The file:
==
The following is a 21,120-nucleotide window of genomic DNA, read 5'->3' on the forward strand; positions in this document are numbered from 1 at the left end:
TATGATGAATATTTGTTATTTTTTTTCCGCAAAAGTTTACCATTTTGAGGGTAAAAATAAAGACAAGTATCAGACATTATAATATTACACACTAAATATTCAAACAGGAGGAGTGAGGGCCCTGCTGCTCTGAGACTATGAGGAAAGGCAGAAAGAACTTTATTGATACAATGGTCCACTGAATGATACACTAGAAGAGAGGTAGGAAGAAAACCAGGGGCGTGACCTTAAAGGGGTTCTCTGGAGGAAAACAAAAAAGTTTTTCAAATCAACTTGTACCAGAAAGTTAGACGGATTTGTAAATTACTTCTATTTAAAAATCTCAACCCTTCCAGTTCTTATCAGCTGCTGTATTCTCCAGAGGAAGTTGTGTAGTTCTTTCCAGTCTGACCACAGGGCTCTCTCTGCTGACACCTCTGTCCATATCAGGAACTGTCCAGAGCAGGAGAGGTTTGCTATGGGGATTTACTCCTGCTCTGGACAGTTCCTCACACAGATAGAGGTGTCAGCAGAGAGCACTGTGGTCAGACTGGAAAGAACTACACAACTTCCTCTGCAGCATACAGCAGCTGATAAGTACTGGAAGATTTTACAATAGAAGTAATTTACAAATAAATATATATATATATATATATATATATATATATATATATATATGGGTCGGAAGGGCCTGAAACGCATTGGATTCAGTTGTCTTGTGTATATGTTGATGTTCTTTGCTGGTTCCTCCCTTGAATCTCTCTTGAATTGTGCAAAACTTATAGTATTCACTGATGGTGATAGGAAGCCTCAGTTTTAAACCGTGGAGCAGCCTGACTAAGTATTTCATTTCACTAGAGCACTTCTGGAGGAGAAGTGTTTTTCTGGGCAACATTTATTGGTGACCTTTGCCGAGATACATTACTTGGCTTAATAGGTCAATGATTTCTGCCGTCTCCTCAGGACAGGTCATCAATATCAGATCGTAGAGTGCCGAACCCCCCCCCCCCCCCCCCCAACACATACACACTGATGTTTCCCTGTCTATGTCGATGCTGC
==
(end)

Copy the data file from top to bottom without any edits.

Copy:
The following is a 21,120-nucleotide window of genomic DNA, read 5'->3' on the forward strand; positions in this document are numbered from 1 at the left end:
TATGATGAATATTTGTTATTTTTTTTCCGCAAAAGTTTACCATTTTGAGGGTAAAAATAAAGACAAGTATCAGACATTATAATATTACACACTAAATATTCAAACAGGAGGAGTGAGGGCCCTGCTGCTCTGAGACTATGAGGAAAGGCAGAAAGAACTTTATTGATACAATGGTCCACTGAATGATACACTAGAAGAGAGGTAGGAAGAAAACCAGGGGCGTGACCTTAAAGGGGTTCTCTGGAGGAAAACAAAAAAGTTTTTCAAATCAACTTGTACCAGAAAGTTAGACGGATTTGTAAATTACTTCTATTTAAAAATCTCAACCCTTCCAGTTCTTATCAGCTGCTGTATTCTCCAGAGGAAGTTGTGTAGTTCTTTCCAGTCTGACCACAGGGCTCTCTCTGCTGACACCTCTGTCCATATCAGGAACTGTCCAGAGCAGGAGAGGTTTGCTATGGGGATTTACTCCTGCTCTGGACAGTTCCTCACACAGATAGAGGTGTCAGCAGAGAGCACTGTGGTCAGACTGGAAAGAACTACACAACTTCCTCTGCAGCATACAGCAGCTGATAAGTACTGGAAGATTTTACAATAGAAGTAATTTACAAATAAATATATATATATATATATATATATATATATATATATATATATGGGTCGGAAGGGCCTGAAACGCATTGGATTCAGTTGTCTTGTGTATATGTTGATGTTCTTTGCTGGTTCCTCCCTTGAATCTCTCTTGAATTGTGCAAAACTTATAGTATTCACTGATGGTGATAGGAAGCCTCAGTTTTAAACCGTGGAGCAGCCTGACTAAGTATTTCATTTCACTAGAGCACTTCTGGAGGAGAAGTGTTTTTCTGGGCAACATTTATTGGTGACCTTTGCCGAGATACATTACTTGGCTTAATAGGTCAATGATTTCTGCCGTCTCCTCAGGACAGGTCATCAATATCAGATCGTAGAGTGCCGAACCCCCCCCCCCCCCCCCCCAACACATACACACTGATGTTTCCCTGTCTATGTCGATGCTGC